So, how do the new revelations tally with what Romney says today about Obama’s healthcare mandate? Now, he thinks “the transformation in American health care set in motion by Obamacare will take us in precisely the wrong direction … In place of Obamacare, Mitt will pursue policies that give each state the power to craft a health care reform plan that is best for its own citizens.” So what Romney thought was good enough for Massachusetts just six years ago he deems not good enough – or perhaps too good – for the rest of the nation today.

So, is Romney a flip-flopper or a hypocrite? Does he still think the Massachusetts plan has led to “healthier and happier lives”? Or does he now regret mandating that every citizen of his state buy health insurance? If the Supreme Court strikes down Obama’s universal healthcare laws, we may never find out.

Illustration by Elsa Jenna


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I had not thought of it…but if the Kangaroos do strikedown HCR (Obamacare….who makes this crap up?), and given it was modelled after the plan in Mass., would not citizens in Mass. therefore have their program scapped, as well? This will be comical.

Posted by krimsonpage | Report as abusive

So … if Obamacare is ruled unconstitutional, would Romneycare suffer the same fate?

Posted by SanPa | Report as abusive

[...] Obama's health reform law. The estimate is based on experience under the Massachusetts …Secret emails show Romney's approval of health mandateReuters Blogs (blog)all 4 news [...]

[...] Secret emails show Romney’s approval of health mandate – Reuters Blogs (blog) [...]

You are missing the point. States have the authority to establish healthcare, The Federal Government does not. All rights not expressely given to the Federal Government by the US Constatution belongs to the individual States. Romney care is constatutional, Obama care is not.

Posted by PRMull | Report as abusive

Despite the Heritage Foundation’s well reasoned argument for the mandate, we already know what Scalia thinks — the healthcare mandate is the same as forcing Americans to buy broccoli. And that would be unconstitutional, dammit! *Sigh* Is this what the SCOTUS has come to? This is the sort of immature reasoning I’d expect from my 11 year-old nephew.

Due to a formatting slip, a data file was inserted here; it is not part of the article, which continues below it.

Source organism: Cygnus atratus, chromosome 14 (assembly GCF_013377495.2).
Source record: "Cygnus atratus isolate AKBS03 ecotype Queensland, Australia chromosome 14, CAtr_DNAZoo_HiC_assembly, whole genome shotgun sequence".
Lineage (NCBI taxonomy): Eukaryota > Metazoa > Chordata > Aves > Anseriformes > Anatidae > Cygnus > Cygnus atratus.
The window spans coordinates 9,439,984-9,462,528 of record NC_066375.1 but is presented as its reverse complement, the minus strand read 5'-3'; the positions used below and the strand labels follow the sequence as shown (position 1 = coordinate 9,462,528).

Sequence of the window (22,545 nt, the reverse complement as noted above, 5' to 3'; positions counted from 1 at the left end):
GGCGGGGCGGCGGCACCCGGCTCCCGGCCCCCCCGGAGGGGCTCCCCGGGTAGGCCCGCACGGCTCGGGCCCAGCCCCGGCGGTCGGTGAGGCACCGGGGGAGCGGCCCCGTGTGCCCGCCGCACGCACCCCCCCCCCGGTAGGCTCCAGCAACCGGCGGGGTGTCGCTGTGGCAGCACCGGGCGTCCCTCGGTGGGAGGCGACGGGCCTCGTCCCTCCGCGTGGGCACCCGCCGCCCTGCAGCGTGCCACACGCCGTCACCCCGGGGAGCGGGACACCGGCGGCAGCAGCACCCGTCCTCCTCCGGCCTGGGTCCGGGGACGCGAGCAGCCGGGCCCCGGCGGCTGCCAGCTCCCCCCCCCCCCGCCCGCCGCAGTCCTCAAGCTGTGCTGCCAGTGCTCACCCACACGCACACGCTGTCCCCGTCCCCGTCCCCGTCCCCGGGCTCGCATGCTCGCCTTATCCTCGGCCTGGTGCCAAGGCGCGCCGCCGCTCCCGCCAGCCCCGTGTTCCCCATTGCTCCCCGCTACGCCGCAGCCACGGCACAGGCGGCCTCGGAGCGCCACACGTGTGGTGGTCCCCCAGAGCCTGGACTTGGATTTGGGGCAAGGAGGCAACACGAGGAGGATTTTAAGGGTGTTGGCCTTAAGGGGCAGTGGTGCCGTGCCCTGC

Posted by IntoTheTardis | Report as abusive

Does Romney think Americans are stupid? We all know that he was all for Romneycare in Massachusetts, which seems to be working pretty well. And now he says he’s against Obamacare, which was patterned after Romneycare? Romney has got to be the most two-faced person alive — I’m surprised his face is not constantly red from embarrassment. Who in their right mind would vote for such an underhanded character?

Posted by Patricia68 | Report as abusive

Great to see that Romney’s not stupid, since the man just might win, given the state of the economy. He’s absolutely right. If the individual doesn’t pay for his or her own care, everyone else will have to pay for him — and that’s socialism, dude, whether you like it or not. If a libertarian gets hit by a car and is uninsured — even if he decides to die and refuse all care, and even if the bare minimum of care is needed to determine whether he is going to die — other people will pay for his or her problem, even if it’s just the cost of getting his body off the street. It’s nonsense to pretend that uninsured people can choose to cost the taxpayer nothing, and I’m frankly thrilled to see that the real Romney — the businessman — knows it.